Friday, March 11, 2011

The Big One clear across the Pacific

kw: observations, earthquakes, tsunamis, geology

At 11:46 AM local time (12:46 AM EST; 0546Z/UTC) the fifth-largest earthquake ever measured struck a long section of the subduction zone beneath the Japan Trench, measuring 8.8 or 8.9 on the Richter scale. There was a day of medium-size foreshocks (in the 6 range), and so far more than 100 aftershocks measuring 5 or stronger. This map from the USGS Earthquake Center shows a good summary compiled just before 1:00 PM EST (1800 Z/UTC) today. Click for a larger view.

The makings of an earthquake this size are evident on the map. The yellow blocks (almost hidden) denoting yesterday's foreshocks cover an area near the epicenter, as measured from a distance, of the giant quake. The actual area of fault that ruptured covers most of the area outlined by the blue blocks that denote today's aftershocks and the big one itself. It takes energy release along at least 200 miles (300+ km) of a fault, and throughout a crustal thickness of 5-10 miles (8-15 km), to produce such a quake. The magnitude 7.1 aftershock, the larger block more to the right on the map, required a rupture along a total fault length of about 10 miles (15 km).

When I studied earthquake geology some forty years ago, one of the first things I learned was that the intensity of local shaking caused by a "sixer", an earthquake in the range of 5.8-6.2, is as bad as it gets. Larger quakes spread similar levels of damage over larger and larger areas.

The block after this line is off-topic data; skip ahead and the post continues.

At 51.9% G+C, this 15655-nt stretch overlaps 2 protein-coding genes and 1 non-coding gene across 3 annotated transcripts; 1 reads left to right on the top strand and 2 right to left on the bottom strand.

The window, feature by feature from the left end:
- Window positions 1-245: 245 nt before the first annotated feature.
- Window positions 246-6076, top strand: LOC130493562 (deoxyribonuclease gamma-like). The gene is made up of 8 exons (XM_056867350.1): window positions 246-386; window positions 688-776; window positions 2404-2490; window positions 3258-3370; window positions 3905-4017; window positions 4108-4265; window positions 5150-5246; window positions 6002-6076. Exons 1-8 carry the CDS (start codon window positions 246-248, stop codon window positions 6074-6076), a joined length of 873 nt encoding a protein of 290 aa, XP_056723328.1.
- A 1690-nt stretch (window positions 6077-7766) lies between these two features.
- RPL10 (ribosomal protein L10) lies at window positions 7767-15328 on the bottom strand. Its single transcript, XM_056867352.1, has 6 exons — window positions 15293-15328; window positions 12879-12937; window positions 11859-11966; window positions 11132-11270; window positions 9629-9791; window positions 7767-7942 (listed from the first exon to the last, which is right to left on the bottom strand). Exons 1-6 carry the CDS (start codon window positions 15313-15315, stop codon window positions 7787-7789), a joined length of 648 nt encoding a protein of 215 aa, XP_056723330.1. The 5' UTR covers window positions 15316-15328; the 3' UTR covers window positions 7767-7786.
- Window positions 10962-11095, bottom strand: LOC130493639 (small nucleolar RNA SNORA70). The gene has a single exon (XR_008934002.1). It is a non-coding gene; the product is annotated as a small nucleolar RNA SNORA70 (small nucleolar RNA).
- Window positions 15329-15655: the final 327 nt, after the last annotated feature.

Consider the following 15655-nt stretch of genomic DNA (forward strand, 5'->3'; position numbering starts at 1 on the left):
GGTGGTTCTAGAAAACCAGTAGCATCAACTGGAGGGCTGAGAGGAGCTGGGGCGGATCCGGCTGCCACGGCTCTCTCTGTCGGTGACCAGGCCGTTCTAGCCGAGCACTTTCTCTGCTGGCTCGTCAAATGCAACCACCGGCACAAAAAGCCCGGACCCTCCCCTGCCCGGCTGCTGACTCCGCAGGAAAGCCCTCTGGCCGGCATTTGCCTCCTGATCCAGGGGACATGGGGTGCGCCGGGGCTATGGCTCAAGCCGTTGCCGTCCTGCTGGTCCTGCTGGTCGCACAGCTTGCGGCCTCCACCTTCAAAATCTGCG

One question people are asking is why such a huge earthquake produced such a relatively feeble tsunami? The maximum wave measured in Japan, that I've read of so far, was 10 m (33 ft). The much larger tsunamis of a few years ago were produced by a much smaller earthquake.

This is primarily because of this quake's depth beneath the crustal surface. The hypocenter of the 8.9 temblor was 24.4 km (15.2 mi), and the aftershock hypocenters range from 16 to 45 km (10 to 28 mi) depth. This is nearly all beneath the "edge" of the oceanic crust. By the time the p- and s-waves reached the surface they had softened a bit, and there was much less vertical motion of the sea floor than a shallower event would cause. Secondly, there was no submarine landslide. The more frequent seismicity in and around Japan keeps most of the debris from accumulating on the slopes of the continental shelves. A huge slide was the major factor in the 2004 tsunamis.

A few hours ago, I was hearing of 32-33 dead in the tsunamis in Japan; a short while ago a CNN feed here at work reported "hundreds dead". Even a 10 m wave is nothing to despise. Though the quake's epicenter was about 100 km (60 mi) offshore, the waves took only 12 minutes to reach the coast, long before most people could get to higher ground, once they got up from being knocked over!

There is a lot of sorrow in Japan today. Let us offer a prayer of comfort for the survivors.

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